5. I know in my intro to business class, we looked at Kickstarter in class to learn about creating your own new ideas, and possible ways to get funding for these ideas, and how this website poses as a great resource in doing so, and you can also get a good general feeling as if your product is going to be successful or not, and wether or not to pursue it. I also could see how this is a great website for other people with a little deeper pockets to go on a just take other people's ideas, or just make minor adjustments and call them their own, without facing any patent law suits. Although this is unfair to the original creator of the idea, I don't know if you should be able to sue over it, as you are the one who put it online for everyone to see knowing that this is a possibility you may have to face. Isn't that basically what Steve Jobs and Bill Gates did to get their ideas too? If anything, they should be sued as they actually went into other companies to steal their ideas and make them their own, while these people put them online for all the world to see.

  6. It appears Kickstarter are keeping an eye on third party IP rights -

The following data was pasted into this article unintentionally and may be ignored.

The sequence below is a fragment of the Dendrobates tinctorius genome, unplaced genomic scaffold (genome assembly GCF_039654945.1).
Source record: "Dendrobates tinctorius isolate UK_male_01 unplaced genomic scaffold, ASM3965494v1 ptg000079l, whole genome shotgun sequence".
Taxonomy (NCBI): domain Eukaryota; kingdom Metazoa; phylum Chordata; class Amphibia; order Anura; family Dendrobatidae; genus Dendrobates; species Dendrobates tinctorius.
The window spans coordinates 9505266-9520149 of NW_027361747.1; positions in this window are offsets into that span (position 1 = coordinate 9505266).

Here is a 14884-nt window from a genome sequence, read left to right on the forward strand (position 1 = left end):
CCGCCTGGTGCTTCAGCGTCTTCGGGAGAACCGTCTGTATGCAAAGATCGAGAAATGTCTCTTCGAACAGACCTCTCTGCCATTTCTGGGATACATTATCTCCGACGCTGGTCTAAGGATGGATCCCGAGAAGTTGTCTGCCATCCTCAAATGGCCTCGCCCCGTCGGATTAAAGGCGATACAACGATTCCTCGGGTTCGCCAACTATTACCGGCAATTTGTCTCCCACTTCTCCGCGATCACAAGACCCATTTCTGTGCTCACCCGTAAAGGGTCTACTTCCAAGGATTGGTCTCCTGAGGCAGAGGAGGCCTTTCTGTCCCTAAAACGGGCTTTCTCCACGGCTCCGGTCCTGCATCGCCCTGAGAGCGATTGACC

All comments must be moderated by a member of the IPKat team before they appear on the blog. Comments will not be allowed if the contravene the IPKat policy that readers' comments should not be obscene or defamatory; they should not consist of ad hominem attacks on members of the blog team or other comment-posters and they should make a constructive contribution to the discussion of the post on which they purport to comment.

It is also the IPKat policy that comments should not be made completely anonymously, and users should use a consistent name or pseudonym (which should not itself be defamatory or obscene, or that of another real person), either in the "identity" field, or at the beginning of the comment. Current practice is to, however, allow a limited number of comments that contravene this policy, provided that the comment has a high degree of relevance and the comment chain does not become too difficult to follow.

Learn more here:

Powered by Blogger.